If I ran the zoo, and had absolute authority, I would change the obstruction rule to make it quite clear that the baseline belongs to the runner in all instances except for a player fielding a batted ball (which, to my knowledge, isn’t causing any issues). I would definitely remove the fielder’s right to the baseline while fielding a thrown ball. In my vision, the defensive player would never, under any circumstances, have the right to barricade, block, hinder, deflect, or otherwise physically prevent a baserunner from reaching the base. You are entitled to try and tag the runner before he gets there; you have no right whatsoever to do anything to keep him from getting there. If you are a fielder in the baseline for any reason—other than standing there with the ball in a position to make an immediate tag—then your body will be considered part of the base. A runner who clearly slides into your legs before the tag is applied—where the glove comes down from chest high after contact, say—will be considered safe. And it isn’t just for catchers. I have seen first basemen holding a runner try to position their foot so that the runner will hit his foot, instead of the base, when he dives back on a pickoff attempt. Shortstops have been known to drop their leg in front of second when a would-be basestealer approaches—although you generally only try that if you know the runner is going to come in head first. I consider those practices illegal as well, and again would treat their blocking body parts as part of the base. But it is generally catchers, because of their protective gear, and their practice of a knee-drop, who have the most potential to cause injury to other players. Just ask Derek Jeter.

At the same time, I would interpret the rule to make it clear that the runner has a positive obligation to always go for the base, and never for the fielder—and that it applies as much at second base (breaking up a double play) as it does at home. I do believe that the runner trying to break up a double play should be required to touch second (not just be “able” to touch it, as the rule is now interpreted) if he also makes contact with the pivot man (unless the contact happens in front of the base, and prevents the runner form reaching it). Launching yourself with a shoulder tackle or forearm shiver is pretty clearly going after the fielder, not the base, and should earn the runner an out and a banishment. By considering a baseline-crowding fielder to be part of the base, there is no excuse left for the fielder to worry about being blocked from the base.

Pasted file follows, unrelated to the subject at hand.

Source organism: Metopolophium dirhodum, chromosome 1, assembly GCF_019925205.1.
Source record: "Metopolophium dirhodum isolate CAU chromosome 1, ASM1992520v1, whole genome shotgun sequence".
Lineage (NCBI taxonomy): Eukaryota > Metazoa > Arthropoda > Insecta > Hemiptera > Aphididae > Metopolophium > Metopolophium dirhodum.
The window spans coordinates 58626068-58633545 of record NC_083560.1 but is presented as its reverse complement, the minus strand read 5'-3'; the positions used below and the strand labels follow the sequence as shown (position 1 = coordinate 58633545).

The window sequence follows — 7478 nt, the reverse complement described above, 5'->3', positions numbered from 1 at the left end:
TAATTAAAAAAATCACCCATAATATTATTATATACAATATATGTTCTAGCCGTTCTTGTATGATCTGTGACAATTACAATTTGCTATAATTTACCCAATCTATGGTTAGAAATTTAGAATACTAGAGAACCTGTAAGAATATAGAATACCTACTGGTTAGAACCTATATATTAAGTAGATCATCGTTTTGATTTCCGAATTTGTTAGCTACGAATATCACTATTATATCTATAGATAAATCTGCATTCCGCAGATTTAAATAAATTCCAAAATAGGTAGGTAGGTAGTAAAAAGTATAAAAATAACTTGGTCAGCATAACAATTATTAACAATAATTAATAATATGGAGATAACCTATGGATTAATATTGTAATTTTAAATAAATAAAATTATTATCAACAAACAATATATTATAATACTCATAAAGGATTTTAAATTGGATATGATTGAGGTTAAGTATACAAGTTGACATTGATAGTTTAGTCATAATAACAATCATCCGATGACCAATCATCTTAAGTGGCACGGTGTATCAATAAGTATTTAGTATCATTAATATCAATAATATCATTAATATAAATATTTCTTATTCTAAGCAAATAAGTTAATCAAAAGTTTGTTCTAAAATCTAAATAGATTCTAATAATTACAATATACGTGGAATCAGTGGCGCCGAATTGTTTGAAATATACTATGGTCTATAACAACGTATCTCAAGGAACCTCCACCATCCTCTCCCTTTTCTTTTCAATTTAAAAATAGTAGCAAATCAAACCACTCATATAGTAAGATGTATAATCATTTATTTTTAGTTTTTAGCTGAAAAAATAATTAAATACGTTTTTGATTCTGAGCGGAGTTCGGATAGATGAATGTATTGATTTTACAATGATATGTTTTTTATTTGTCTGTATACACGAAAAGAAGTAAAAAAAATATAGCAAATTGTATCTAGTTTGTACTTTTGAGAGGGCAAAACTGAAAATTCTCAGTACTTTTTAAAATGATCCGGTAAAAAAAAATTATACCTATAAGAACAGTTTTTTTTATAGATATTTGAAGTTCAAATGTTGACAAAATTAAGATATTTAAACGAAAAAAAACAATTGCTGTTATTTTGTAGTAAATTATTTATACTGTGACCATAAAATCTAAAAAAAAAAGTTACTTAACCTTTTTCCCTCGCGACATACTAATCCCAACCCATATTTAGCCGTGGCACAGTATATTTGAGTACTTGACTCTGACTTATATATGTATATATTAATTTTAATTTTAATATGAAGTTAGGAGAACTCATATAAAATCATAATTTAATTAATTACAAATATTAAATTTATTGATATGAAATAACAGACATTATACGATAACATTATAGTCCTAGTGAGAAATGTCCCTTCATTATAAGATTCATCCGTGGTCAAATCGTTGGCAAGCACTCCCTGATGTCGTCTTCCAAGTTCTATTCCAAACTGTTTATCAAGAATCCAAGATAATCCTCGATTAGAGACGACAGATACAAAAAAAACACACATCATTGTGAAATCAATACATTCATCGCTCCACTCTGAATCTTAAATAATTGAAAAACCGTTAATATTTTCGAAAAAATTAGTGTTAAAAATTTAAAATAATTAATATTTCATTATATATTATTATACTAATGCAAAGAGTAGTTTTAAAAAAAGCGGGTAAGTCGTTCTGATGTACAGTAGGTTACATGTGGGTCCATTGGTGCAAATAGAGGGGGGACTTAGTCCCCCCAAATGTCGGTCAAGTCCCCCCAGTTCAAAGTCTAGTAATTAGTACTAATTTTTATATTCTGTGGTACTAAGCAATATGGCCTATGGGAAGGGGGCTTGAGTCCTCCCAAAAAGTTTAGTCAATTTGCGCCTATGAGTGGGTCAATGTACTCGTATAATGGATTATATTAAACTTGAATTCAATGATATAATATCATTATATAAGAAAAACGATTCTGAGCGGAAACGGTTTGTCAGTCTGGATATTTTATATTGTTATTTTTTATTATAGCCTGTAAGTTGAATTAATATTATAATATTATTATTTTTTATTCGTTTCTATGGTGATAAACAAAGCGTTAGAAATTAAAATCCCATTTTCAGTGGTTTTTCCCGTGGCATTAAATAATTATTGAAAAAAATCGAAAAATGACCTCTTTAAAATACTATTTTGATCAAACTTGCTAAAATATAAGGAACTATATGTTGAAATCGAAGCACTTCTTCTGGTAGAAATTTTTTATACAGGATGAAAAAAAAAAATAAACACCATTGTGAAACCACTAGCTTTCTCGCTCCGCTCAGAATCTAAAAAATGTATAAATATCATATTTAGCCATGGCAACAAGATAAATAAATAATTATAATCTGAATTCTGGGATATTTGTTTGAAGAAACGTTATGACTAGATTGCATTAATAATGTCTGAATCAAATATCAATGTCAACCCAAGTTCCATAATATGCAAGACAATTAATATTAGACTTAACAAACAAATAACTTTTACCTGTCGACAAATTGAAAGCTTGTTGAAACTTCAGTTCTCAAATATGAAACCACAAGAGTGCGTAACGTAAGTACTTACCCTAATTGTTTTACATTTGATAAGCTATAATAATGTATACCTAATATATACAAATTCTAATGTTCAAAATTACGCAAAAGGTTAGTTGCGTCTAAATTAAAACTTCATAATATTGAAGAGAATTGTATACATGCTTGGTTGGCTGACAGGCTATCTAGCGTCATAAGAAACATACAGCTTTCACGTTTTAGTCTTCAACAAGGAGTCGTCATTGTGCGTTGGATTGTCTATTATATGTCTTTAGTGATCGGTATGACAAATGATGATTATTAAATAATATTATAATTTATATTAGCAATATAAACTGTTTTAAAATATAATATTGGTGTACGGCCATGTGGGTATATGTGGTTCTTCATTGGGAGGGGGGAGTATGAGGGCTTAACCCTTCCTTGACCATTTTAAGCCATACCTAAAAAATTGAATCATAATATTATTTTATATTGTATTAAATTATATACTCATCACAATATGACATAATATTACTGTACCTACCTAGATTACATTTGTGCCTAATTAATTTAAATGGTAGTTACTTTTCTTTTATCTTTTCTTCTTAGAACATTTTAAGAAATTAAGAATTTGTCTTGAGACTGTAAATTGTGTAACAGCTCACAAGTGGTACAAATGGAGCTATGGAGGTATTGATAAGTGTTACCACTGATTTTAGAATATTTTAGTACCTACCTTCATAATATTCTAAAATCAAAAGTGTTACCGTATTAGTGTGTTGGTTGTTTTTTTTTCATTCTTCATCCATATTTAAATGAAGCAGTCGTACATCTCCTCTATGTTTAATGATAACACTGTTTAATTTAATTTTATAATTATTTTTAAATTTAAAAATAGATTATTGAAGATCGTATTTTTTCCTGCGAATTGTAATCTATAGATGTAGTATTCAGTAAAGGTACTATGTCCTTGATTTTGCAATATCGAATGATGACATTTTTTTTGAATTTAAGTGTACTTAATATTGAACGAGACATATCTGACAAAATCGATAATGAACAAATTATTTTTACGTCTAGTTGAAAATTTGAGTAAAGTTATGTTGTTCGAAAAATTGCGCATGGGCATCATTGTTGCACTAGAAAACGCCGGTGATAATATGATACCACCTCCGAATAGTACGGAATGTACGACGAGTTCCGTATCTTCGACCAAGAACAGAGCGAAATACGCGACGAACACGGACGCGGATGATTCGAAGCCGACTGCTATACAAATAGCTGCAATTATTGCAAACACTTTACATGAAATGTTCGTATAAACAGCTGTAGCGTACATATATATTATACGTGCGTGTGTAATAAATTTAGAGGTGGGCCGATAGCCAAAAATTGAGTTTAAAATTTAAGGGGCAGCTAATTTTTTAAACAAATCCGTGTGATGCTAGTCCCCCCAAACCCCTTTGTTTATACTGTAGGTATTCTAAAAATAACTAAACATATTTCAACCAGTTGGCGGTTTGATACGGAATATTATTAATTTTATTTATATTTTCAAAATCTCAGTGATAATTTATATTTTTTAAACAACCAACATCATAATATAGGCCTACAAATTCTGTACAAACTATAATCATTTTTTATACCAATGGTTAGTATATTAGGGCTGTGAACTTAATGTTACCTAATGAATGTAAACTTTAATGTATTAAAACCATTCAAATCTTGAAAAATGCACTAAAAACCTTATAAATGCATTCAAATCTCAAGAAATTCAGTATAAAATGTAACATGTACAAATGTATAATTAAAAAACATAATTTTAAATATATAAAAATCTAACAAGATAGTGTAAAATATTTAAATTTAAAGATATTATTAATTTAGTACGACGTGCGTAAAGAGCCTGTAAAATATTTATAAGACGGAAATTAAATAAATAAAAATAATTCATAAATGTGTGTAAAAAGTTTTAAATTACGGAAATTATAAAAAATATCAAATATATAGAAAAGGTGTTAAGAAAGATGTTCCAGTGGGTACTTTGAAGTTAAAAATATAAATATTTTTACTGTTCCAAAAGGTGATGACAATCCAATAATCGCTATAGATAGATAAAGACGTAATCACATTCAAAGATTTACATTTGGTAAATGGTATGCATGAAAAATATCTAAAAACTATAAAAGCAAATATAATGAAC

I do worry, though, that this would give runners an incentive to seek contact, if the fielder’s body is closer than the base. Players will—and should—seek any advantage they can, within the rules, and I can see cases where a runner would make a sliding contact he might well be able to avoid.

Unfortunately, I have to cop out and say that it will be the umpire’s responsibility to enforce the principle that baserunners go for the base—that a baserunner who has the opportunity to reach the base without contact must take it, even if it makes him more likely to be out. I wouldn’t expect that to be enforced any better than many current rules where a player’s decision-making process has to questioned by the umpire, and frankly I hate rules that make “intent” or “capability” part of their wording. Ideally, the rule will always be based on what they did or did not do, period—it shouldn’t matter why they did it, and it shouldn’t matter what else they might have done instead. There will always be ambiguity and grey areas.  I can only hope that those people who have the ability to change a rule think through the reasons for a rule change, the root causes that make it necessary, and a range of possible remedies. They also need to remember that the rules are there to make the game better, not just for the sake of having another rule .